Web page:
ACAPULCO, Mexico — More rain lashed Mexico’s northwest coast on Thursday, prompting evacuations and adding to flash floods that have created chaos across the country and killed at least 97 people.
In the Pacific resort of Acapulco, roads have become raging torrents, stranding some 40,000 tourists, including hundreds of Americans.
Alejandrino Gonzalez / AP
Mexican authorities scrambled to launch an air lift to evacuate tens of thousands of tourists stranded amid floods in the resort of Acapulco and deliver relief supplies following a pair of deadly storms.
Looters have added to the misery, wading through waist-deep water to raid abandoned stores, even as the floods wash away bridges and trigger landslides. The Mexican Navy was drafted in to stop them, telenews reported.
Other aircraft were sent in search of Black Hawk, but as the poor weather conditions and fading light forced authorities to suspend the search, which will resume today, the Excelsior newspaper reported.
Emergency services said heavy rains — tied to Tropical Storm Ingrid and Hurricane Manuel — were battering the northwestern state of Sinaloa and hundreds of people had been evacuated from coastal communities.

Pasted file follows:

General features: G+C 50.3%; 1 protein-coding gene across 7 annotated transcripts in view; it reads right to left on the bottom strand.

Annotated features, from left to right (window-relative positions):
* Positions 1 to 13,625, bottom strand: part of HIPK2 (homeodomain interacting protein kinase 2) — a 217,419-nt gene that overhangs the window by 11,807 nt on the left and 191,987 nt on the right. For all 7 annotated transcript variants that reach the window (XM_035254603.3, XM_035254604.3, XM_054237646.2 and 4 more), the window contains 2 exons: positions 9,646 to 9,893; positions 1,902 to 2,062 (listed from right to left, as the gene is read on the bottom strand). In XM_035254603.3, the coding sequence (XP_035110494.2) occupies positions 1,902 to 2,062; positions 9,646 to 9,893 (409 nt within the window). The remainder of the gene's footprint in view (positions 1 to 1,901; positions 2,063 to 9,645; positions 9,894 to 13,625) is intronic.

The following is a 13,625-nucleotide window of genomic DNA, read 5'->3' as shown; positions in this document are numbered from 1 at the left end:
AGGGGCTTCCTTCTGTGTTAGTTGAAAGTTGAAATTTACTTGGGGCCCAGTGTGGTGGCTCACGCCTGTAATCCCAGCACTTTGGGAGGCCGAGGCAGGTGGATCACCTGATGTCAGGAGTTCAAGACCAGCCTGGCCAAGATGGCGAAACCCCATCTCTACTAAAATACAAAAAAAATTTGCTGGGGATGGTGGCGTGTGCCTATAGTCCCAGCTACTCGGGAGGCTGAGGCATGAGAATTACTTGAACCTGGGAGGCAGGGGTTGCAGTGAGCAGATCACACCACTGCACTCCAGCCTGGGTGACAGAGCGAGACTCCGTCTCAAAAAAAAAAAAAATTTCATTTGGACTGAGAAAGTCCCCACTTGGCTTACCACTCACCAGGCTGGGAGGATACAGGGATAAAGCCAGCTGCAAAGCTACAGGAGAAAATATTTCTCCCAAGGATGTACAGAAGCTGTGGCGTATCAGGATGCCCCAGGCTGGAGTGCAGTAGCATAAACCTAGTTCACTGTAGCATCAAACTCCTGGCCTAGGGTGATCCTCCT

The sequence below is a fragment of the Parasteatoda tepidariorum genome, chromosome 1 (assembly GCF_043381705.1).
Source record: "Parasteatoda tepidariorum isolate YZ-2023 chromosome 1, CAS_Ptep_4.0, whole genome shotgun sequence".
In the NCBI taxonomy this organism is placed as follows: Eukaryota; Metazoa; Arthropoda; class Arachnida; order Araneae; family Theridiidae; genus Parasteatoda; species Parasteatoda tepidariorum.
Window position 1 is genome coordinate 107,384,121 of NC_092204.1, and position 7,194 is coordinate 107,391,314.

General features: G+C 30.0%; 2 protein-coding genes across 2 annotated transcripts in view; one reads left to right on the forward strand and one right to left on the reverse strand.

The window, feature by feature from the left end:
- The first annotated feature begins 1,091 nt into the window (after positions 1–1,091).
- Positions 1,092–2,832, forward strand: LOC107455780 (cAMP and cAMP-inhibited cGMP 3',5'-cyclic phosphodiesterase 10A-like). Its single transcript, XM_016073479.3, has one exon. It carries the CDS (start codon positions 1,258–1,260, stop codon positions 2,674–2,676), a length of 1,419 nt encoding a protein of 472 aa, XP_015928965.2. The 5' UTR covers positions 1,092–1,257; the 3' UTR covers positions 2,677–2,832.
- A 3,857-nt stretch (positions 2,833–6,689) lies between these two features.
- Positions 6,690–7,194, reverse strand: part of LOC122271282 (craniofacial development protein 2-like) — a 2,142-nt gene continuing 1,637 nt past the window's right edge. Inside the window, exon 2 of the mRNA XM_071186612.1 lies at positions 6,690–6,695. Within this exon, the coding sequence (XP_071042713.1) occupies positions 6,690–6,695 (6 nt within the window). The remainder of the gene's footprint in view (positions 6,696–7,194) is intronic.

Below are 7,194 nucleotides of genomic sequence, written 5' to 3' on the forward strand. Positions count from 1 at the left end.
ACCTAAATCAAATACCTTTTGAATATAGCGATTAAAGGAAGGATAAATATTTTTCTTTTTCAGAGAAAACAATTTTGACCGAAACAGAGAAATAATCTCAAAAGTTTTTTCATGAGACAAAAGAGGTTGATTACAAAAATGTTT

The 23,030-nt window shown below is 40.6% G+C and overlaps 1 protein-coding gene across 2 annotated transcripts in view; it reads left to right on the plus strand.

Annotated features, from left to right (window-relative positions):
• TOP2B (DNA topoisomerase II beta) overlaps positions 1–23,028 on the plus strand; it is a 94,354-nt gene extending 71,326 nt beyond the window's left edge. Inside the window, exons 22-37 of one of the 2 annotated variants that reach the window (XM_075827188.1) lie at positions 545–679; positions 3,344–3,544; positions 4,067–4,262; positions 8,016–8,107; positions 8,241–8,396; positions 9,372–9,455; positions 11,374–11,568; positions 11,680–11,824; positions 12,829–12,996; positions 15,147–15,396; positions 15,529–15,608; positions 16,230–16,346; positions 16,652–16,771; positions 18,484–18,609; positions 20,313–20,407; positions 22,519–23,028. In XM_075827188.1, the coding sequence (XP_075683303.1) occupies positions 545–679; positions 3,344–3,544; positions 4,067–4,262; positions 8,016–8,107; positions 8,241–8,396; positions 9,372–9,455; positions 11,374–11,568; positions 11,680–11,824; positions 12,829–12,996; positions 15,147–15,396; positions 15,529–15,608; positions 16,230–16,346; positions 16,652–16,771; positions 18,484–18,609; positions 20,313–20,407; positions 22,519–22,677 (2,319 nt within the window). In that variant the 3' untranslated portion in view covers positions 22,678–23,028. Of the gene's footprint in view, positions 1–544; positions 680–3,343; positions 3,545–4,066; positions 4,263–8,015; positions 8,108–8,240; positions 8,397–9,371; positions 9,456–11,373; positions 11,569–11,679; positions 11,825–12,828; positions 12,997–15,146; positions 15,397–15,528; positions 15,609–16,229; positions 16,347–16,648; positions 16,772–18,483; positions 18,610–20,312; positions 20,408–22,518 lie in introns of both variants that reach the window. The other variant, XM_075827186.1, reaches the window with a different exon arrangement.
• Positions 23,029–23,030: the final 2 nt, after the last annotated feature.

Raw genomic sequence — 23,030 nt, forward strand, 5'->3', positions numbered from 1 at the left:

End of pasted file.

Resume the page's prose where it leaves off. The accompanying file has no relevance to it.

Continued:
President Enrique Pena Nieto announced he was cancelling a trip to the United Nations General Assembly in New York next week to focus on leading the relief efforts in Mexico.
Transportation hubs, including the main airport in Acacpulco, are at a standstill.
Erika Angulo / NBC News
Manuel Olvera with his dogs Tommy and Mia, who he is trying to get home to Mexico City after Hurricane Manuel left them stranded in Acapulco.
Miami native Alice Cooper and her family were among the many trapped by the storms.
“We have been trying since Saturday to get out of here,” she told TODAY. “But it has been almost impossible.”
Manuel Olvera from Mexico City added that he had been staying in an Acapulco vacation apartment with his wife and their three pets — two dogs Tommy and Mia and their cat, Apollo.
“I’ve been coming to the airport for three days, trying to get my wife Marlen on a plane back,” he said. “Tuesday was complete chaos, but now its more calm but she still hasn’t been able to return home. Even if I could get on a plane, I can’t just abandon the pets here.”
He added that because of a water shortage in Acapulco, he had been forced to share some bottles with his pets.
“We are getting desperate; we have no more money,” another, Alfredo Gonzalez told reporters, late Thursday. “We are signed up for a military flight, but they told us there are thousands and thousands of people ahead of us.”